A year ago, a mother and self-described “God-fearing woman” called me after she had an abortion. She said that earlier, when she found herself unexpectedly pregnant, she drove straight to what she thought was a comprehensive health care provider near her home in Columbus, Ohio. When she asked about abortion, the staff told her she shouldn’t murder her child. Ohio requires an ultrasound before an abortion, so the woman listened to the staff’s condemnations, taking them to heart, crying. She told me later, “I didn’t know where else to go.”

She had landed at a crisis pregnancy center, a religious nonprofit organization that obstructs women’s access to abortion. In recent years, many more low-income women are finding themselves in her shoes.

Abortion foes are subsidizing these centers with public funds, while pushing to defund comprehensive health care providers. The Republicans who voted in September to block Planned Parenthood’s funding weren’t protesting covering abortion with federal dollars — that’s been restricted since 1977. Instead, they want to prevent Planned Parenthood from providing cancer screenings, ultrasounds, contraception and other services.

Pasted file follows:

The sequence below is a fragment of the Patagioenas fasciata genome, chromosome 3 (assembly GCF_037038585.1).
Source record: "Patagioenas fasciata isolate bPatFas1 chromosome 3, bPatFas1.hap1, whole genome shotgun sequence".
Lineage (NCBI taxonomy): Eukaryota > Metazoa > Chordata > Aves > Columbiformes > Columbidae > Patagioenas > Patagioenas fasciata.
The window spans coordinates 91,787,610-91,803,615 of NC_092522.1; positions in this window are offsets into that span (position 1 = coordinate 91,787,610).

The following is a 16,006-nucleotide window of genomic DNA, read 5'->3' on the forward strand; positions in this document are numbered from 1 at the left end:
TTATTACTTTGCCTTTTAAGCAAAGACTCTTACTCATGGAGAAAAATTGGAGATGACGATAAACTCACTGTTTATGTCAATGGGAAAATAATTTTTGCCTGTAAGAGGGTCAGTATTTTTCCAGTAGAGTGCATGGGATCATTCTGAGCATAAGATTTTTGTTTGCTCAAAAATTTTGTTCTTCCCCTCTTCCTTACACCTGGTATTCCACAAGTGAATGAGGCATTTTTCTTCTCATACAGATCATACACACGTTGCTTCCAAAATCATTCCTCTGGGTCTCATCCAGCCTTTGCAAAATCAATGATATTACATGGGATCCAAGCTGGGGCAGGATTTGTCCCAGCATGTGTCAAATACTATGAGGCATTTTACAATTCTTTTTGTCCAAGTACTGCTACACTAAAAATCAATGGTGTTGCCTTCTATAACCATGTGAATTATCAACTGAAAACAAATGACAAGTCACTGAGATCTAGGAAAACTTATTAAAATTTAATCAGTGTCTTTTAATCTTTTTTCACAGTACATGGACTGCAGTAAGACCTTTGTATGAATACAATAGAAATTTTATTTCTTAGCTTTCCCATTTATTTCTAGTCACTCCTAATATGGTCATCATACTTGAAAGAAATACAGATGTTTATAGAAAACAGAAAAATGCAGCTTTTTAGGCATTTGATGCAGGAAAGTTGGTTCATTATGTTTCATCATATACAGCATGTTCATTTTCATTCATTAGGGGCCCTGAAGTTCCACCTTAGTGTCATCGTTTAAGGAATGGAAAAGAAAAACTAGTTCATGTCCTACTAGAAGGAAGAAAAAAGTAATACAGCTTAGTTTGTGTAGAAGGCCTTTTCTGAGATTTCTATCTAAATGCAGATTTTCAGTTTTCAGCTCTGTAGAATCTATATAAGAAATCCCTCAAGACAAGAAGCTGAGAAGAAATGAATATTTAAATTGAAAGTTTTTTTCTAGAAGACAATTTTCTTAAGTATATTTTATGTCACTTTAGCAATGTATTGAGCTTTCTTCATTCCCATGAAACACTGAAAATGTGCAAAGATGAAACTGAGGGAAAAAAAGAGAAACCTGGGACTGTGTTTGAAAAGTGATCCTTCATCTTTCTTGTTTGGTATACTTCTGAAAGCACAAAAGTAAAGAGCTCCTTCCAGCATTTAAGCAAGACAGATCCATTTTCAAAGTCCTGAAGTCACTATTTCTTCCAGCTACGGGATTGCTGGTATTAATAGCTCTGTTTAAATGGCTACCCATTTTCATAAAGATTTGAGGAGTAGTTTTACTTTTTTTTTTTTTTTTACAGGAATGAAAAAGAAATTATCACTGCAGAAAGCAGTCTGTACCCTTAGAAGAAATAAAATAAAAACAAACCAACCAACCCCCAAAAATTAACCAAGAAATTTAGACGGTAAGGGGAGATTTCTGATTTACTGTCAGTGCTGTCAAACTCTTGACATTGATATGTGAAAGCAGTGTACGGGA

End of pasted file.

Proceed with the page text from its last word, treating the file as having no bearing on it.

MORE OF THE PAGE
Every weekday, get thought-provoking commentary from Op-Ed columnists, The Times editorial board and contributing writers from around the world.

The question is not whether the federal government will defund Planned Parenthood — it won’t — but how many states will. Since July, legislators in at least 11 states have proposed bills designed to restrict Planned Parenthood from providing health care to low-income women. Some of those bills draw from a model written by Americans United for Life (A.U.L.), a legal organization that for decades has quietly drafted model anti-abortion legislation.

A.U.L. lawyers helped defend the Hyde Amendment, which bars Medicaid from covering most abortions. In 1980, under a challenge from a low-income woman, the Supreme Court decided that because the federal funding ban did not create the woman’s poverty, it did not infringe on her rights — a line of reasoning argued in an A.U.L. brief.